Then Jim holds a piece of paper that appears to be blank and starts supposedly reading these LONG notes of the professor’s, still looking at the top of the page when he is several paragraphs in. It warns them that the book is highly supernatural and unleashes monsters from a hellish dimension, all of whom will want the book. Because hellish dimensions don’t have libraries--or Kindles. First, it would be fun to combine this movie’s hell-book with the concept of the bookmobile [right?], and second, can’t have a movie like this with Kindles around, can you? The haunted e-text? Anyway, all such thoughts are wiped away by the awesome spectacle of a stop-motion octopus destroying the professor’s cabin.

So the kids realize that various religious symbols offer them protection, and they search around for twigs to make them from. You’ll note that they are remarkably calm, considering the fact that there are rampaging monsters just off camera. Then one huge stop-motion monster gets quite an extravagant death scene, then Susan loses her crucifix momentarily, and becomes evil the second she does. Maybe these kids should just pack up and LEAVE? Ya THINK? But no, now they want to stick around and bury the professor’s body.

So they split up for some reason, and Jim encounters Asmodeus by himself. Now you know, an actor has many bodily resources as his or her command, but it must be said that Jack Woods as Asmodeus employs his tongue more than most. He acts with his tongue! And it must be said, he delivers quite a good, menacing performance. Anyway, soon this quite good-looking stop-motion giant comes. Then Asmodeus turns into a giant bat and flies around, then comes and picks up Susan in another good effect. Then hell breaks open, and the angel of death comes out and tells David that he will die in exactly one year and one day, which happens to be EXACTLY the day the guys in the mental institution are listening to the tape! The reporter guy leaves, passing Susan on the way in, presumably to kill David. The end!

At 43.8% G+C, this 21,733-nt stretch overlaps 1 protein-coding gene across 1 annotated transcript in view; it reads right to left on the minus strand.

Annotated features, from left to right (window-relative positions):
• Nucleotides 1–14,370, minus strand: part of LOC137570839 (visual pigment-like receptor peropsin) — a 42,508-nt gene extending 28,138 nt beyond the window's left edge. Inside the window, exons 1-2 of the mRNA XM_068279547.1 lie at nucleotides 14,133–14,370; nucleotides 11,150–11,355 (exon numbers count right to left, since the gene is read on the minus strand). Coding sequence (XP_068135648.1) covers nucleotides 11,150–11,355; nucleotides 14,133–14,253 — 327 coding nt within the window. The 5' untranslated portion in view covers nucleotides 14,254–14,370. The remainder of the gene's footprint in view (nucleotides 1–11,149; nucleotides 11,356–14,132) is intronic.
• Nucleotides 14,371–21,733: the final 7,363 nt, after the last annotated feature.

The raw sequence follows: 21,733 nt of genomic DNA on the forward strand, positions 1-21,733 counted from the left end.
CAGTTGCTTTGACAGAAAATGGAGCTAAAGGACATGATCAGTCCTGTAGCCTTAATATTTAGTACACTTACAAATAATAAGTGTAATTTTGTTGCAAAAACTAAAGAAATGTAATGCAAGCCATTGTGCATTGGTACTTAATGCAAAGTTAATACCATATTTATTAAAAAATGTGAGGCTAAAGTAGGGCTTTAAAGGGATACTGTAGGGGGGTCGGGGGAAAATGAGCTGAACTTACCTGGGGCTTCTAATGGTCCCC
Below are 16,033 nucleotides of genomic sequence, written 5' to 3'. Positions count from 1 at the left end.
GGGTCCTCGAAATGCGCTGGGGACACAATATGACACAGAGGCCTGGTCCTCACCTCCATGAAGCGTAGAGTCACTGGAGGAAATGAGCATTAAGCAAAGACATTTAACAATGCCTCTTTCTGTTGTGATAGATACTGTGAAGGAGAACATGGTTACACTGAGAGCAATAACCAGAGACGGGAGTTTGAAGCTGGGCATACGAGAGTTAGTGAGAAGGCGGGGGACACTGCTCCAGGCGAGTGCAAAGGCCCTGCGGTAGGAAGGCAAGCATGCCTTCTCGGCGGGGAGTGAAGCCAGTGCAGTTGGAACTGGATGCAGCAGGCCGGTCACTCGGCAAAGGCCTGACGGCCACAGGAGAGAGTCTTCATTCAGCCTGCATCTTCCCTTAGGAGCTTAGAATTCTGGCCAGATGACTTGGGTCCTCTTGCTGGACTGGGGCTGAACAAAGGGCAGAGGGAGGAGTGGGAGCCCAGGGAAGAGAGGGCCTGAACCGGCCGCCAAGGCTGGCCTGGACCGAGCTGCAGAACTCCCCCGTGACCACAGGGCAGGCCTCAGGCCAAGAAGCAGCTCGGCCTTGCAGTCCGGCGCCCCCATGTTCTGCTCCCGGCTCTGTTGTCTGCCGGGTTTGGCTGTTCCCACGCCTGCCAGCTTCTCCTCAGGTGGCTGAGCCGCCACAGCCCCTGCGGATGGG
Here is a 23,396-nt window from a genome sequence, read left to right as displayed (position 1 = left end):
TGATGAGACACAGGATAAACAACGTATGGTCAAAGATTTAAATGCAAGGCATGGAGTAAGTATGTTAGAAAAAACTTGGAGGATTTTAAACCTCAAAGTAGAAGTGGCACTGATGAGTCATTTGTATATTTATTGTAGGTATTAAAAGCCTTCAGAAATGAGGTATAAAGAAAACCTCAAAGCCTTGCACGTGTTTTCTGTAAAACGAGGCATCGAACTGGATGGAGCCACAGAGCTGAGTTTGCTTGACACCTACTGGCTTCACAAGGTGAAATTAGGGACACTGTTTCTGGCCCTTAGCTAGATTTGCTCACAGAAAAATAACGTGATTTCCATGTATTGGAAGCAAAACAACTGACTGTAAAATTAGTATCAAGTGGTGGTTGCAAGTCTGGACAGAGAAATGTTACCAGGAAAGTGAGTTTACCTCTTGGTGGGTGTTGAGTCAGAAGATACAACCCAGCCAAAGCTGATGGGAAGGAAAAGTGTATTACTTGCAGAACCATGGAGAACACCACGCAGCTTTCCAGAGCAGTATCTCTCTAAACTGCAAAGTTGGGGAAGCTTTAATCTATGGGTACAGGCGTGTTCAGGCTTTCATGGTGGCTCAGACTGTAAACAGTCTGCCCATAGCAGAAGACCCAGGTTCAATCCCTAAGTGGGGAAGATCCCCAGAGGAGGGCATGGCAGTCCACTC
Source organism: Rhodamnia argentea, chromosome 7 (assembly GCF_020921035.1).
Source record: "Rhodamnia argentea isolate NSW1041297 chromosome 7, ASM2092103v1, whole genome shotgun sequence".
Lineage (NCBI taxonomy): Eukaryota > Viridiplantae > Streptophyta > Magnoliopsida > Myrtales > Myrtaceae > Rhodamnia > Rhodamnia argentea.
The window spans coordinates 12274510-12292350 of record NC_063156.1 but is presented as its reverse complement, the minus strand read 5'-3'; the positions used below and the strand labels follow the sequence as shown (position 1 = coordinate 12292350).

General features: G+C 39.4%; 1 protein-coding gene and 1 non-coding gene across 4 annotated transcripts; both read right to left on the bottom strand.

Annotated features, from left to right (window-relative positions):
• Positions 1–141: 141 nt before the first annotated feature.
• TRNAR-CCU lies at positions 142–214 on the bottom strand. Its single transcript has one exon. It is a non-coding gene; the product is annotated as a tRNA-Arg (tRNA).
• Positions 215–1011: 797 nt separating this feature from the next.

So there’s the whole aspect of how amazing these effects are, considering the fact that these young people made them by hand and with very little money. In that respect, they truly are amazing and ingenious. And there’s so many of them! It’s not like they blew all their money on one, but they’re throughout the entire movie and they look quite good.

But the real shocker is that, aside from all that, it’s quite a fun, energetic little movie! That is to say, you’re not just watching it as a student film or within the context of “pretty good for a bunch of kids,” but it is actually a good, involving movie. Sure the story is just silly fun, but it has a number of good spooky moments that have nothing to do with effects, but are the result of just plain good writing and effective direction. It really is an achievement and, well... don’t you wish YOUR low-budget film ended up in the Criterion Collection?

The other thing to be said about this movie is that it is CLEARLY the basis for The Evil Dead. Bunch of kids in the woods find a book of evil, recite some words from t and in doing so unleash a bunch of nasties straight from hell. But that doesn’t diminish Evil Dead, it just makes it more of an homage and labor of love. In both cases, two movies that are just about showing you a good time and being filled with really cool stuff. Yay!

Should you watch it: 

You sure should, but you must understand the context that it is basically an extremely good student film.